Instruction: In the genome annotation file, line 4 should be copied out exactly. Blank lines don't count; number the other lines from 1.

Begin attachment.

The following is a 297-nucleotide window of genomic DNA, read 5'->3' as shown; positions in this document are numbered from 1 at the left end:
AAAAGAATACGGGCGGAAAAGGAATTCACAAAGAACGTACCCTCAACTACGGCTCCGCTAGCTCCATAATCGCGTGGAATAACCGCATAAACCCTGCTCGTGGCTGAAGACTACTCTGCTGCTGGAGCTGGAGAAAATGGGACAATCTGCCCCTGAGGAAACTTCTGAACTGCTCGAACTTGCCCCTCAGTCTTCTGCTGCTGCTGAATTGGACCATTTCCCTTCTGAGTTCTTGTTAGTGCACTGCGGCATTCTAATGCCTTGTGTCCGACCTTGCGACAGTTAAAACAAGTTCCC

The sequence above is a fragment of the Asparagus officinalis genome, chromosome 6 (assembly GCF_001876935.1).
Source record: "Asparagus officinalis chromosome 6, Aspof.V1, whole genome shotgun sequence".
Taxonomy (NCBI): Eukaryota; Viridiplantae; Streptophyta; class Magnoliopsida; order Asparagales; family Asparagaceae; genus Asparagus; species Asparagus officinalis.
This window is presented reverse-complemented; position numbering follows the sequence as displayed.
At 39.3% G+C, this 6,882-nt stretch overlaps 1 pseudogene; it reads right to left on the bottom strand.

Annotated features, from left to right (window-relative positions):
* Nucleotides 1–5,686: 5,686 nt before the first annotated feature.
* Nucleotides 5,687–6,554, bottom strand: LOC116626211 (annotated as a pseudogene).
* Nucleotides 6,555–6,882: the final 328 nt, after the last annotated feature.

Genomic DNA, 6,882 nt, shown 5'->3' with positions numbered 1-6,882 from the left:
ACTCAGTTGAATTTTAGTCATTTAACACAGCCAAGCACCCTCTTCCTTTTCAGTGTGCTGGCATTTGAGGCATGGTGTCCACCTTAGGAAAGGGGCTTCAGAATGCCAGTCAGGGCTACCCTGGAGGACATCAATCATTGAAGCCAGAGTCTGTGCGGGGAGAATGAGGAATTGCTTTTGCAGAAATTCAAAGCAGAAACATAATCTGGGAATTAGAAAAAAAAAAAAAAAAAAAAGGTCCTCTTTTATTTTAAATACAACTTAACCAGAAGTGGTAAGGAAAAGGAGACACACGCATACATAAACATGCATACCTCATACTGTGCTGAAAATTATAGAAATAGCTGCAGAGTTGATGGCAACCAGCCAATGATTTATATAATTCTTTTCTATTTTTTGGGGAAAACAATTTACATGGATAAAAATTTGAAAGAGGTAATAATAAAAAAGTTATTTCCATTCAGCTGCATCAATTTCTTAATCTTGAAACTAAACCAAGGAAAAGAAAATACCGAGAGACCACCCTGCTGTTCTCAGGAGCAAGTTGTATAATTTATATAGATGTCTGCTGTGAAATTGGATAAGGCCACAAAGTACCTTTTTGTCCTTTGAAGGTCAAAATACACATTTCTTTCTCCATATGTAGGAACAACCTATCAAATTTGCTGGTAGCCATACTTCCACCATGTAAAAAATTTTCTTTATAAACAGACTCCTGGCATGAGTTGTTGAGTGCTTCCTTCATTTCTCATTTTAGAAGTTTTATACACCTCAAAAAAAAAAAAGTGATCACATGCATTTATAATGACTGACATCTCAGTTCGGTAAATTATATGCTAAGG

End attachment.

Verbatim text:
Source record: "Asparagus officinalis chromosome 6, Aspof.V1, whole genome shotgun sequence".